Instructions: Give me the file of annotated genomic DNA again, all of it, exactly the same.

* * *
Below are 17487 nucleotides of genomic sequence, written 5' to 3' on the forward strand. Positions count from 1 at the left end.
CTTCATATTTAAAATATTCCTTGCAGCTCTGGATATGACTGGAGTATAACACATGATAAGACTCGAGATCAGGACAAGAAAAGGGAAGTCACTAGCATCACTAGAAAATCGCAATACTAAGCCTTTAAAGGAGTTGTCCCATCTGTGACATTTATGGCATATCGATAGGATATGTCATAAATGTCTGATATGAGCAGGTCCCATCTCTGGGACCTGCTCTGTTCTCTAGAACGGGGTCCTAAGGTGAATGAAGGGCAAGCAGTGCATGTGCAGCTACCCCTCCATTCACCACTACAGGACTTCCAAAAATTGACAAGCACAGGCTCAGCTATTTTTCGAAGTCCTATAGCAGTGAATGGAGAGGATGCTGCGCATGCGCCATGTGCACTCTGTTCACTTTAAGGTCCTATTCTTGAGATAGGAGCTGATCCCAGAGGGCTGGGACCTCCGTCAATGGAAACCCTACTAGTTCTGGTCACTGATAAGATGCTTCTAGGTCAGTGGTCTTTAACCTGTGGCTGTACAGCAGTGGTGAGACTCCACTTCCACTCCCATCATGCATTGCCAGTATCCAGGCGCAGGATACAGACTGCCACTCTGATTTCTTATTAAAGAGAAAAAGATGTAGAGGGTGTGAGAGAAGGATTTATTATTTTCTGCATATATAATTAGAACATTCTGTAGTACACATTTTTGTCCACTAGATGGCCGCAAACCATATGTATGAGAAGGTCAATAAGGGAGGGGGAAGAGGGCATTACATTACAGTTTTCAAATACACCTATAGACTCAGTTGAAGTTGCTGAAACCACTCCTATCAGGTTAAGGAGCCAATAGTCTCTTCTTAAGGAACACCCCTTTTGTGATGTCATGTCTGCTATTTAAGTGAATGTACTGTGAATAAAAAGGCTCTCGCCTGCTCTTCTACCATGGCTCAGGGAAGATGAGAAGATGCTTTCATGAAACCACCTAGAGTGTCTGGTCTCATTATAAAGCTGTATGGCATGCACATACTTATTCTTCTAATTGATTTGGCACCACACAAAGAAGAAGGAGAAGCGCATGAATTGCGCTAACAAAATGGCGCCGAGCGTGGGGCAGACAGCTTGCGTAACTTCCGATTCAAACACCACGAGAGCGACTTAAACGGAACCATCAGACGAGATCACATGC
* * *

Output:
Below are 17487 nucleotides of genomic sequence, written 5' to 3' on the forward strand. Positions count from 1 at the left end.
CTTCATATTTAAAATATTCCTTGCAGCTCTGGATATGACTGGAGTATAACACATGATAAGACTCGAGATCAGGACAAGAAAAGGGAAGTCACTAGCATCACTAGAAAATCGCAATACTAAGCCTTTAAAGGAGTTGTCCCATCTGTGACATTTATGGCATATCGATAGGATATGTCATAAATGTCTGATATGAGCAGGTCCCATCTCTGGGACCTGCTCTGTTCTCTAGAACGGGGTCCTAAGGTGAATGAAGGGCAAGCAGTGCATGTGCAGCTACCCCTCCATTCACCACTACAGGACTTCCAAAAATTGACAAGCACAGGCTCAGCTATTTTTCGAAGTCCTATAGCAGTGAATGGAGAGGATGCTGCGCATGCGCCATGTGCACTCTGTTCACTTTAAGGTCCTATTCTTGAGATAGGAGCTGATCCCAGAGGGCTGGGACCTCCGTCAATGGAAACCCTACTAGTTCTGGTCACTGATAAGATGCTTCTAGGTCAGTGGTCTTTAACCTGTGGCTGTACAGCAGTGGTGAGACTCCACTTCCACTCCCATCATGCATTGCCAGTATCCAGGCGCAGGATACAGACTGCCACTCTGATTTCTTATTAAAGAGAAAAAGATGTAGAGGGTGTGAGAGAAGGATTTATTATTTTCTGCATATATAATTAGAACATTCTGTAGTACACATTTTTGTCCACTAGATGGCCGCAAACCATATGTATGAGAAGGTCAATAAGGGAGGGGGAAGAGGGCATTACATTACAGTTTTCAAATACACCTATAGACTCAGTTGAAGTTGCTGAAACCACTCCTATCAGGTTAAGGAGCCAATAGTCTCTTCTTAAGGAACACCCCTTTTGTGATGTCATGTCTGCTATTTAAGTGAATGTACTGTGAATAAAAAGGCTCTCGCCTGCTCTTCTACCATGGCTCAGGGAAGATGAGAAGATGCTTTCATGAAACCACCTAGAGTGTCTGGTCTCATTATAAAGCTGTATGGCATGCACATACTTATTCTTCTAATTGATTTGGCACCACACAAAGAAGAAGGAGAAGCGCATGAATTGCGCTAACAAAATGGCGCCGAGCGTGGGGCAGACAGCTTGCGTAACTTCCGATTCAAACACCACGAGAGCGACTTAAACGGAACCATCAGACGAGATCACATGC